In the embodiment of FIG. 3, calibration of the IAB system of FIG. 1 involves temporarily suspending IAB assist, removing shuttle gas from the system, and collecting calibration data. After calibration data is collected, the shuttle gas is restored and assist is resumed. In an alternative to the FIG. 3 embodiment, the need to remove and restore shuttle gas is eliminated. This speeds the overall calibration process, and thereby permits quicker resumption of assist. Accordingly, such alternative embodiment is referred to as the “quick embodiment.”

FIG. 8 is a flow chart showing how the quick embodiment is implemented in the context of the IAB system of FIG. 1. As can be seen from FIG. 8, the first step in the quick embodiment involves a slow inflate or slow deflate of the balloon (step 200). As the balloon is slowly inflating or slowly deflating, balloon-based blood pressure measurements and fiber optic blood pressure measurements are simultaneously recorded for a period of time (step 205). The recorded measurements are then processed to calibrate the fiber optic sensor (step 210).

Preferably, the processing performed in step 210 accounts for the relative delay between the balloon-based measurements and the fiber optic measurements. In addition, it is preferred that the processing performed in step 210 accounts for the relative delay between the balloon based measurements and the fiber optic measurements in the same manner as discussed in connection with the FIG. 3 embodiment. Accordingly, for the remainder of the quick embodiment description, it should be understood that the relative delay is accounted for in the same manner as discussed in connection with the FIG. 3 embodiment. Nevertheless, for the sake of brevity of description there will be no further discussion of relative-delay processing in the quick embodiment.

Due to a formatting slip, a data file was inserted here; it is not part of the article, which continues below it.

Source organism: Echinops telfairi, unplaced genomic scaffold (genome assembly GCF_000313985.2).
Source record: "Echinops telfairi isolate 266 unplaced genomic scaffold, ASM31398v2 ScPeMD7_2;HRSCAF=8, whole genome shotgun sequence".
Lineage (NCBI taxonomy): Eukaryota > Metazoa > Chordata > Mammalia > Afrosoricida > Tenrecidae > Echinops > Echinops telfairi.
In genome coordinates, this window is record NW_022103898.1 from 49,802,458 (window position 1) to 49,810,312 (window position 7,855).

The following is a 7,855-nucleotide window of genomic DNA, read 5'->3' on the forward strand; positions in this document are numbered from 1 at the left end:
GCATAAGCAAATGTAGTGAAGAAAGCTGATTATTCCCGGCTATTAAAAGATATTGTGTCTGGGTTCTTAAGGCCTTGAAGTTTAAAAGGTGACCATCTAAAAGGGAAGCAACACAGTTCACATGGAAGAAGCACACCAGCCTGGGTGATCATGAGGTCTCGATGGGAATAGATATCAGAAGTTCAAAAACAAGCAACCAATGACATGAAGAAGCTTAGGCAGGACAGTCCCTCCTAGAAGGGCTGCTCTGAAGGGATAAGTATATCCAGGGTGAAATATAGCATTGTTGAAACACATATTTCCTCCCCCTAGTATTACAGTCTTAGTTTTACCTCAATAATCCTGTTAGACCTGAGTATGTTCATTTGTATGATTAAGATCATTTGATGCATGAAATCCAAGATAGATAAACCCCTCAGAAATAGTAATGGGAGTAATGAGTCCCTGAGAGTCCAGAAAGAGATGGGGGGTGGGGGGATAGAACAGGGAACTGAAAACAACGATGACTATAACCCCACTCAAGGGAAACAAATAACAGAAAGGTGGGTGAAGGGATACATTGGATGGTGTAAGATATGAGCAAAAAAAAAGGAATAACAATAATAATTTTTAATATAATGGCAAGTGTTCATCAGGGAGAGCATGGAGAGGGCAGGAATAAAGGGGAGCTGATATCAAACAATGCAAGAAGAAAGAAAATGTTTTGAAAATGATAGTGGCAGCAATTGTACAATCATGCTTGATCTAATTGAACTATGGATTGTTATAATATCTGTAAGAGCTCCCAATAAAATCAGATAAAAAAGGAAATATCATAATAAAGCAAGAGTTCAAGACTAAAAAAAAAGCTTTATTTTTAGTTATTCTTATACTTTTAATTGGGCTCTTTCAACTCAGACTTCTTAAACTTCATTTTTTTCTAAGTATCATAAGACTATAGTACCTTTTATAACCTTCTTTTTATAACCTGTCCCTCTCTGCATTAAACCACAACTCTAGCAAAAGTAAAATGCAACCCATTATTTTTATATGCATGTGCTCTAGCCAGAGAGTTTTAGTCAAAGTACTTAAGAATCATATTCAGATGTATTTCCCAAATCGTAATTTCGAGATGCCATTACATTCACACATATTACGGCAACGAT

In the quick embodiment, the degree of balloon under-inflation must fall within an acceptable range. That is, the shuttle pressure signal reflects patient blood pressure only when the degree of balloon under-inflation is within an acceptable range. If the balloon under-inflation is above or below the acceptable range, the shuttle gas pressure signal is completely or partially corrupted.

In one implementation of the quick embodiment, under-inflation of the balloon is achieved by slowing down the normal inflation process. Normally, during assist, complete inflation of the balloon is achieved within a fraction of a cardiac cycle (e.g. within about ⅛ of a second). For purposes of calibration, this process is slowed such that multiple cardiac cycles (e.g. 3 or 4 seconds) are required to achieve full inflation. During this slow inflation process, calibration data is collected on a continuous basis. The collected data is then processed to detect a time interval during which the shuttle gas pressure signal exhibits fidelity sufficient for performing calibration.